When my husband Joe and I took a taxi from Heathrow to our hotel in London last month I was stunned by small cars – thousands of them. (We found the same true in France, Scotland and Ireland.) These matchboxes dashed around us going the wrong way. My first thought was that these people realized the importance of the price of gas and bought accordingly. Why do we refuse to do the same in the U.S.A.? My second thought I screamed to myself was, “We’re going to die making turns into oncoming traffic or circling roundabouts at warp speed.” I was never able to shake this feeling even when we were in motor coaches on tours and it was a tiny car trying to pass us on the wrong side.
The Tube, on the other hand, after I got the hang of it, was very cool. It was rational and reliable, except when one of the lines was down for repair. In 1970 I ventured onto the subway in New York and I’ve seen movies about it, but the scope of the London Underground staggered me.
And it wasn’t just the scope of the architecture. What an array of human beings enter the bowels of the earth to travel from one station to another! Every country was represented and the languages of the world abounded. Something more startling for me was hearing a group of black, brown, oriental, and white students speaking English identically with an English accent. I’ve heard multiple ethnic groups speak English in the U.S., but somehow London was different since they were all speaking the same language in a cadence very different from my own.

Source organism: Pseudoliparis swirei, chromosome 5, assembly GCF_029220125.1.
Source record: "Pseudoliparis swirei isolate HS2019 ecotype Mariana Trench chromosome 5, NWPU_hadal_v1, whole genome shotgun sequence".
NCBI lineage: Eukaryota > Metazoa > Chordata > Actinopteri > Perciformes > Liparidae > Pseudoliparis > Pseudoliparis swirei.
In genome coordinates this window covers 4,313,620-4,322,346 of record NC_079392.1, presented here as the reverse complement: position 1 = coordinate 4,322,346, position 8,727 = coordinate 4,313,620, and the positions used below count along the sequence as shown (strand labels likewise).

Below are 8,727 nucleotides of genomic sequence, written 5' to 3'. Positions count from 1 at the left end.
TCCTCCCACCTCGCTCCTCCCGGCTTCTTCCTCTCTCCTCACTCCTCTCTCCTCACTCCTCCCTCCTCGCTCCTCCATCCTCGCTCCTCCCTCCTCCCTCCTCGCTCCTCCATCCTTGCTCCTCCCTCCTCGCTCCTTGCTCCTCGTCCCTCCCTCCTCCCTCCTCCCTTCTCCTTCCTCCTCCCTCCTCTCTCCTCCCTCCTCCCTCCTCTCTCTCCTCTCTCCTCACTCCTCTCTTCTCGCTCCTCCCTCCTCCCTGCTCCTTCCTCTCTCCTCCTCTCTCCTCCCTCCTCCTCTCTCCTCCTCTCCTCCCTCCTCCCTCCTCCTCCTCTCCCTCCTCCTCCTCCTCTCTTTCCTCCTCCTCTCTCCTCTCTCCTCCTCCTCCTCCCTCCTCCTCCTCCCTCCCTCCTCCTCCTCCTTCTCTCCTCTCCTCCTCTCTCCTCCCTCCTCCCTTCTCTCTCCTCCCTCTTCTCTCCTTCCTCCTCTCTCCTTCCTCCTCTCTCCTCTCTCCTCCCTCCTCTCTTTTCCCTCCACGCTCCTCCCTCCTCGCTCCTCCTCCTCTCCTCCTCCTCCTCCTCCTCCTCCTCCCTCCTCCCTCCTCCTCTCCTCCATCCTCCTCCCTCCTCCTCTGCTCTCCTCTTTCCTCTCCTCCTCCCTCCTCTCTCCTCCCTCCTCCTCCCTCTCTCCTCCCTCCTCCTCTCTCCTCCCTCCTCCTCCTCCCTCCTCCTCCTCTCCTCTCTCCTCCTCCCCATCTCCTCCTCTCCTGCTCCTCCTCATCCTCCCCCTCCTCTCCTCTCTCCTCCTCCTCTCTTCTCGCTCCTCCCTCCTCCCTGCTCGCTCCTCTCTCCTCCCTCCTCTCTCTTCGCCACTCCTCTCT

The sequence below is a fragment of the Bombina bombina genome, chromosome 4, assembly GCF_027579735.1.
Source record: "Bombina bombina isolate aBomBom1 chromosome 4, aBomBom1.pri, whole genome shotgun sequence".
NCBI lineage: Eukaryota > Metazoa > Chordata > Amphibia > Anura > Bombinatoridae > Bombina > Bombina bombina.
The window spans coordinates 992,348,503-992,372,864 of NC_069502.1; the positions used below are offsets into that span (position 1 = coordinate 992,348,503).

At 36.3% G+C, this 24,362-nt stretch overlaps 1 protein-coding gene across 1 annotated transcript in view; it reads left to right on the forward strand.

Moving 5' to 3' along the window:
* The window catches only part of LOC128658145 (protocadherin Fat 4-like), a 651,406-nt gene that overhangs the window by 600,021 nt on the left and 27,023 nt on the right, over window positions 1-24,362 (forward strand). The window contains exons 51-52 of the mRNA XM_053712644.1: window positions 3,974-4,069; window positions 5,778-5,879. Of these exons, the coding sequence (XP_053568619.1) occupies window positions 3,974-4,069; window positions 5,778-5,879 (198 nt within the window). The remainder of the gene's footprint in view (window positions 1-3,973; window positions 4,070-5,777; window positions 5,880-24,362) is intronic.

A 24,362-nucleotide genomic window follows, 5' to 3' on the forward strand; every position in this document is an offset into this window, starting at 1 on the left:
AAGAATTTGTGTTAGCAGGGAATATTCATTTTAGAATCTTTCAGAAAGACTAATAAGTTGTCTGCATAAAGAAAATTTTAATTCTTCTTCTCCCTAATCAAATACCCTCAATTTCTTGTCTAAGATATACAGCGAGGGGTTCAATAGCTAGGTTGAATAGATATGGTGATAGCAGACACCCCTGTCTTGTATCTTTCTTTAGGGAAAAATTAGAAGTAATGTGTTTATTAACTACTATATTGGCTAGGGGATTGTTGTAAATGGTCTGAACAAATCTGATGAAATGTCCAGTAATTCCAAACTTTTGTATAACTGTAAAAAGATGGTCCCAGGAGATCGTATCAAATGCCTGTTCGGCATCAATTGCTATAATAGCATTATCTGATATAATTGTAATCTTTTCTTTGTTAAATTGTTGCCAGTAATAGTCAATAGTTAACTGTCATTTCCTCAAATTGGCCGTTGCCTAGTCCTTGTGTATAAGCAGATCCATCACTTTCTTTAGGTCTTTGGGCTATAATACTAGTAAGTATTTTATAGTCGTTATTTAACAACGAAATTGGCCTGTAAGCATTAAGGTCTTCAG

A multitude of colors wrapped each of these people especially in their headware. Baseball caps with red and yellow plastic flames on the sided jostled purple beanies. Yellow hard hats marched next to an occasional black beat duty helmet for police sergeants. Puffy slouchy hats vied with motorcycle helmets. Beautifully colored scarves wrapped the heads of Muslim women, although there was an occasional black religious headdress. Wool scarves, silk scarves, rain scarves, and even one holey pink net scarf matching holey pink net leotards.
The Tube took time, though people sped around on their way somewhere. We sat or stood in the train car. We stood or tried to walk past those who stood on the escalators from one level to another. We stood on the platform. All pure people watching time.
Therefore, I would choose to travel from one part of London to the other in the Underground because I had time to see, smell, hear and reflect on what I was seeing rather than craning my neck to see landmarks and toy cars whizzing by – and worrying about when the crash would occur.